MOSCOW (Reuters) - Syrian President Bashar al-Assad said on Wednesday he will use this week’s visit to Russia to expand military ties with Moscow whose arms sales to the Middle Eastern state have angered the West.
Israel and the United States have long urged Russia not to sell weapons to Syria -- a key Moscow ally during the Cold War now at the centre of Kremlin ambitions of reviving Russia’s Soviet-era role in the Middle East.
Assad told Kommersant newspaper that Russia’s conflict with Georgia, in which Moscow says Georgia used Israeli-supplied equipment, underlined the need for Russia and Syria to tighten their defense cooperation.
“Of course military and technical cooperation is the main issue. Weapons purchases are very important,” he said. “I think we should speed it up. Moreover, the West and Israel continue to put pressure on Russia.”
Al-Assad is expected to met Russian President Dmitry Medvedev on Thursday.
A diplomatic source in Moscow told Interfax news agency that Russia and Syria were preparing a number of deals involving anti-aircraft and anti-tank missile systems.
“Damascus is Moscow’s long-standing partner in military cooperation and we are expecting to reach an agreement in principle on new weapons deals,” said the source.
Syria is also interested in Russia’s Pantsyr-S1 Air Defense Missile systems, BUK-M1 surface-to-air medium-range missile system, military aircraft and other hardware, the source said.
Russia’s military said this week Israel supplied military vehicles and explosives to Georgia and helped train its army.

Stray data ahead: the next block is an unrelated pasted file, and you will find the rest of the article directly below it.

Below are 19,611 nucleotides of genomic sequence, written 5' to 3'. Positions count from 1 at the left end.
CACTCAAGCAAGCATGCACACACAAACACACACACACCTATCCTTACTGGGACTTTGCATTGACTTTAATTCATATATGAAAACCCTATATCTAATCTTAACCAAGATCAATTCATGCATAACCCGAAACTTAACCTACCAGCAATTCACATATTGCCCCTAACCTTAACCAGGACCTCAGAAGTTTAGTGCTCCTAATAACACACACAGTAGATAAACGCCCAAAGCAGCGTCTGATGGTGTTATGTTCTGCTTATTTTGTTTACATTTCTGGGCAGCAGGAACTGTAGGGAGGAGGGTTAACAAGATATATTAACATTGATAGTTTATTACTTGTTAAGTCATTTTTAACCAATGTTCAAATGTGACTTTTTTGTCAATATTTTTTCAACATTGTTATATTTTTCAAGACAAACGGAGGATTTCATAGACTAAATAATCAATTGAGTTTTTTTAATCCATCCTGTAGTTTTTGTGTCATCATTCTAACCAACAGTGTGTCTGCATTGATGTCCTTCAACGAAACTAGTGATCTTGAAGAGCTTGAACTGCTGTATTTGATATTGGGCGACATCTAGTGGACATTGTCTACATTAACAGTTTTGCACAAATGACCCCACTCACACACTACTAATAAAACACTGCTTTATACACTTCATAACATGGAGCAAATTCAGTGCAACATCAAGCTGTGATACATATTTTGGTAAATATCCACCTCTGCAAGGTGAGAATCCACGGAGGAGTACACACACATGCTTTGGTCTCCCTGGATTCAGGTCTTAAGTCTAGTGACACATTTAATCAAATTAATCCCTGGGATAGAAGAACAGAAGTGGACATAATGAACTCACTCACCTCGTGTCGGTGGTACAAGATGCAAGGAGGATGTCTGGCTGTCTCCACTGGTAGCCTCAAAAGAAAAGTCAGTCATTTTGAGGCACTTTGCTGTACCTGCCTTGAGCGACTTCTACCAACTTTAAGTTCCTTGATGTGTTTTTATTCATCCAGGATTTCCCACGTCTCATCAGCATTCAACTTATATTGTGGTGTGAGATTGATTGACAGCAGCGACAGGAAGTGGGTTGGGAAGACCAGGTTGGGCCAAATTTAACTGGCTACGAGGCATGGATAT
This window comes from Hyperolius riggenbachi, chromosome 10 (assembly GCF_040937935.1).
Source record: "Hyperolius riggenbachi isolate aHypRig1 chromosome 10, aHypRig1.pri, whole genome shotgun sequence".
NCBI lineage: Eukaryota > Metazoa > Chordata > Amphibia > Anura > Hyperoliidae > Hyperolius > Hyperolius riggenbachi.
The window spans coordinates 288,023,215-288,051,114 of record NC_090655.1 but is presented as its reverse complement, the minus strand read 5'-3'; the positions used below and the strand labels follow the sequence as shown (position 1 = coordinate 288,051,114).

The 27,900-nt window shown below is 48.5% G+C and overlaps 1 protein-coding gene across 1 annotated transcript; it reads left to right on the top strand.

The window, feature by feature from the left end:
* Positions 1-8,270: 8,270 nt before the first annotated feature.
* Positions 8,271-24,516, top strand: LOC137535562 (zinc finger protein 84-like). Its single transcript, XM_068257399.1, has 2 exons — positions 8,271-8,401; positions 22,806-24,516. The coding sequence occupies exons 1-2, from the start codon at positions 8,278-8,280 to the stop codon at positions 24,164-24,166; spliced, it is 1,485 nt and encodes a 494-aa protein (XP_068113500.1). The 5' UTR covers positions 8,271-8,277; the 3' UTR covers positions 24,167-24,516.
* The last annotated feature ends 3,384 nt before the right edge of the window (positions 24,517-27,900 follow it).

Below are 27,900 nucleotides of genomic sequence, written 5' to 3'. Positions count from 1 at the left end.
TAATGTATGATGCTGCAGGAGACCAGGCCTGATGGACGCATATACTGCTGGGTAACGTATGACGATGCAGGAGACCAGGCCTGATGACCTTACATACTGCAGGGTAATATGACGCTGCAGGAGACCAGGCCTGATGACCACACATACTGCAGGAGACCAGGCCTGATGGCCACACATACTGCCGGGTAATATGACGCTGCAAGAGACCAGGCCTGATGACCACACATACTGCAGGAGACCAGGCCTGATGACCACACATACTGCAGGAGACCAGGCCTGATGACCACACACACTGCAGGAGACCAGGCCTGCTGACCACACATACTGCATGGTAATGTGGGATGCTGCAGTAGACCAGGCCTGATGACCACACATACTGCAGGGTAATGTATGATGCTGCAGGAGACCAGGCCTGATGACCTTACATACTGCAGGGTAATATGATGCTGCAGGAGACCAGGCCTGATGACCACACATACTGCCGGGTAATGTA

Israel says it does not supply arms to other countries as a government but private firms conduct equipment sales and training with the defense ministry’s approval.
Assad, whose army is largely equipped with Russian-designed military hardware, said Israel’s role would only encourage countries like Syria -- a U.S. foe and ally of Iran -- to step up cooperation with Russia.
“I think that in Russia and in the world everyone is now aware of Israel’s role and its military consultants in the Georgian crisis,” Assad told Kommersant.
“And if before in Russia there were people who thought these forces can be friendly then now I think no one thinks that way.”
The West and NATO have sharply criticized Russia over its military action in Georgia this month. U.S. Secretary of State Condoleezza Rice said Russia was turning into an outlaw in the conflict and accused Moscow of targeting civilians in Georgia.
The conflict between Georgia and Russia erupted when Georgia tried to reimpose control over the breakaway, pro-Russian South Ossetia region earlier this month. Russia responded with a counter-attack that overwhelmed Georgian forces.
Russia then moved troops beyond South Ossetia and a second separatist region, Abkhazia, and deep into Georgian territory.
Writing by Maria Golovnina
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